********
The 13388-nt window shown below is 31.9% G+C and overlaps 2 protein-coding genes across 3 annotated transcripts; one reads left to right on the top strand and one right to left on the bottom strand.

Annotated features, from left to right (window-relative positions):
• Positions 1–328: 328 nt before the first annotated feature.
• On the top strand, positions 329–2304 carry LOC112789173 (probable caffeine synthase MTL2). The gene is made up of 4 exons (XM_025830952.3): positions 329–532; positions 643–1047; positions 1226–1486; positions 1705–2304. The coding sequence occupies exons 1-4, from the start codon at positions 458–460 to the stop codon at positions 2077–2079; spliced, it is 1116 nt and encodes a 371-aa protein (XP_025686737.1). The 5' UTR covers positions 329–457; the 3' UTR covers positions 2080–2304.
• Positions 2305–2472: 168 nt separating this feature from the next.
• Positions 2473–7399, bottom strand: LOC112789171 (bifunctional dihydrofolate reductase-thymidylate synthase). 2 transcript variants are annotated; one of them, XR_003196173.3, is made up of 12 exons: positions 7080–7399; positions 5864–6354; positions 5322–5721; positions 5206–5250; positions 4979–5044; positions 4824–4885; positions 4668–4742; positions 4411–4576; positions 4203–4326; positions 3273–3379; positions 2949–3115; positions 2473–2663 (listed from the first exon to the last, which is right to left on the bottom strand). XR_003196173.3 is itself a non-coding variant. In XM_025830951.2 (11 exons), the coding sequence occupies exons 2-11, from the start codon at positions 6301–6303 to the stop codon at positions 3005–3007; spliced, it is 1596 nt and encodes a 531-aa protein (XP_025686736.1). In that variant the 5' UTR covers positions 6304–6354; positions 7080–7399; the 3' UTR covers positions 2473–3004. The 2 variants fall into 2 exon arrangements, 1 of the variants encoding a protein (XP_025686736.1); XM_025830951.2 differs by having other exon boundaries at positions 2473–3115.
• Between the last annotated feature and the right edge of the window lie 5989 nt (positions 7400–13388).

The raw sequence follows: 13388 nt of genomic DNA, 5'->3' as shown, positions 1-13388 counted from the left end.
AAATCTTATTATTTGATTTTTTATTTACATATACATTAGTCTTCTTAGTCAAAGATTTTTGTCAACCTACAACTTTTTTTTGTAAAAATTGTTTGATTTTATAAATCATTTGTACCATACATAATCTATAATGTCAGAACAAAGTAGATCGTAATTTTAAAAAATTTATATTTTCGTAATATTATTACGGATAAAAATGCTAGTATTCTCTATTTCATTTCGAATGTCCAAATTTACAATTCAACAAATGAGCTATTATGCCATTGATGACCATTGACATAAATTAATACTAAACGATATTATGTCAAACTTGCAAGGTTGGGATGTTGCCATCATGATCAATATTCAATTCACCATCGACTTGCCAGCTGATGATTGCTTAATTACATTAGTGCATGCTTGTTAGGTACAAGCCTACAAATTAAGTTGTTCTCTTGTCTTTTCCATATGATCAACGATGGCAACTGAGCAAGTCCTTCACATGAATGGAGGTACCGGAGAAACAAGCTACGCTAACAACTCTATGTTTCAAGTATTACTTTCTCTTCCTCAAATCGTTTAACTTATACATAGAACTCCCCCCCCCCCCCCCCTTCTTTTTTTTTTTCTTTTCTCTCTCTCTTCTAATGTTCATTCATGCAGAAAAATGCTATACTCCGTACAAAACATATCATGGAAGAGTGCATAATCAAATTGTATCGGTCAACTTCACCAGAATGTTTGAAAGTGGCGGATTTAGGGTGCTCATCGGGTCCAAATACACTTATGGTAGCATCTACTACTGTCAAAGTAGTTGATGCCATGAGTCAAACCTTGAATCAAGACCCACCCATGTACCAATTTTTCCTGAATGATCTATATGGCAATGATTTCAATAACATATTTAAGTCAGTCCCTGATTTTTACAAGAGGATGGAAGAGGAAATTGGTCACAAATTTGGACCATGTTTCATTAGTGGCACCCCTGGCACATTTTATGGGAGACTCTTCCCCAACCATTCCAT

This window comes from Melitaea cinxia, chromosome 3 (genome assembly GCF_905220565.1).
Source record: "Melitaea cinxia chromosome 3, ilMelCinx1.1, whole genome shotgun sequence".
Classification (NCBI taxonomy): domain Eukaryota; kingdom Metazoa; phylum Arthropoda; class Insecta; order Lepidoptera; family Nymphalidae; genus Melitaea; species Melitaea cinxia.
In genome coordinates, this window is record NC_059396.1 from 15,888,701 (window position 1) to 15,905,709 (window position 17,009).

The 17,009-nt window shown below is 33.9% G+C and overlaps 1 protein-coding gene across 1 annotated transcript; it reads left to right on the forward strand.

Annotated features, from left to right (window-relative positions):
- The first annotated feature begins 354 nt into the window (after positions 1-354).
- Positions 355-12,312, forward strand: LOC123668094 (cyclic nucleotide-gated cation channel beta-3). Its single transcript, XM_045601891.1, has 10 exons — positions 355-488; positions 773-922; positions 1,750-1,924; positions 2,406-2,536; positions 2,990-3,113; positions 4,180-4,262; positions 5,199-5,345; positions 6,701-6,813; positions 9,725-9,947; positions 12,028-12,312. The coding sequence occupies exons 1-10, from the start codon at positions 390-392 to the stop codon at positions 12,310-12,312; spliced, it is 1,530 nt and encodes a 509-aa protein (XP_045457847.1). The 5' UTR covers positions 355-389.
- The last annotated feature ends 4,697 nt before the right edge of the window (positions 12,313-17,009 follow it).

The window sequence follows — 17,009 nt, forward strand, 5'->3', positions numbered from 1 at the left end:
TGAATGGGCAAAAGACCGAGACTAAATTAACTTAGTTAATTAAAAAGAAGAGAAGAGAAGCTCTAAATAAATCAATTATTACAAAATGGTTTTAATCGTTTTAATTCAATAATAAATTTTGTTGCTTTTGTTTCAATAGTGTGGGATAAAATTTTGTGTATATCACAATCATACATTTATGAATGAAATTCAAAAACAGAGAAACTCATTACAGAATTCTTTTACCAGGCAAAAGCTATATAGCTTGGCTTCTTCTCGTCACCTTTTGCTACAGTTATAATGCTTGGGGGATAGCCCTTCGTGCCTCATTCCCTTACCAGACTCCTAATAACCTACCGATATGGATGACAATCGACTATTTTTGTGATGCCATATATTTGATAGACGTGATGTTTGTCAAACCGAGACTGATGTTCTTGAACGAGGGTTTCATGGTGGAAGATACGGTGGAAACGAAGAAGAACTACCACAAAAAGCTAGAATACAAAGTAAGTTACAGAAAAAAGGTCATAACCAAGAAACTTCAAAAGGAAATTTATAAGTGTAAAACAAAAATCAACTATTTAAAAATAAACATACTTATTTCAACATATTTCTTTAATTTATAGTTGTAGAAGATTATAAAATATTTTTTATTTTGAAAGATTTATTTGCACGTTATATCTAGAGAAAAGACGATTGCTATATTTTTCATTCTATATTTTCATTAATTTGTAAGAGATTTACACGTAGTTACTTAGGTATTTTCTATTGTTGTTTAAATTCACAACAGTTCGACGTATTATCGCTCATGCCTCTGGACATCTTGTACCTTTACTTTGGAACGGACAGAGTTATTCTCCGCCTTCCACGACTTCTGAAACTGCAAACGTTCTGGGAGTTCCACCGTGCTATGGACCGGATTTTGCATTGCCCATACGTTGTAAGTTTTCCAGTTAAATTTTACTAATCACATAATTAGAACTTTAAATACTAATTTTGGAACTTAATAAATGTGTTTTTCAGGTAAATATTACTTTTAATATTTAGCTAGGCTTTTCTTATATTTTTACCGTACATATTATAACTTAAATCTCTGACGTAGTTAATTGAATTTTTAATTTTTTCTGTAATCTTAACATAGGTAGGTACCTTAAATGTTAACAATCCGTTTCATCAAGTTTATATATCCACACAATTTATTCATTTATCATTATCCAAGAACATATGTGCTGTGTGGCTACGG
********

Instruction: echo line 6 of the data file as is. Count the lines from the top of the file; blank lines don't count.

• Positions 2473–7399, bottom strand: LOC112789171 (bifunctional dihydrofolate reductase-thymidylate synthase). 2 transcript variants are annotated; one of them, XR_003196173.3, is made up of 12 exons: positions 7080–7399; positions 5864–6354; positions 5322–5721; positions 5206–5250; positions 4979–5044; positions 4824–4885; positions 4668–4742; positions 4411–4576; positions 4203–4326; positions 3273–3379; positions 2949–3115; positions 2473–2663 (listed from the first exon to the last, which is right to left on the bottom strand). XR_003196173.3 is itself a non-coding variant. In XM_025830951.2 (11 exons), the coding sequence occupies exons 2-11, from the start codon at positions 6301–6303 to the stop codon at positions 3005–3007; spliced, it is 1596 nt and encodes a 531-aa protein (XP_025686736.1). In that variant the 5' UTR covers positions 6304–6354; positions 7080–7399; the 3' UTR covers positions 2473–3004. The 2 variants fall into 2 exon arrangements, 1 of the variants encoding a protein (XP_025686736.1); XM_025830951.2 differs by having other exon boundaries at positions 2473–3115.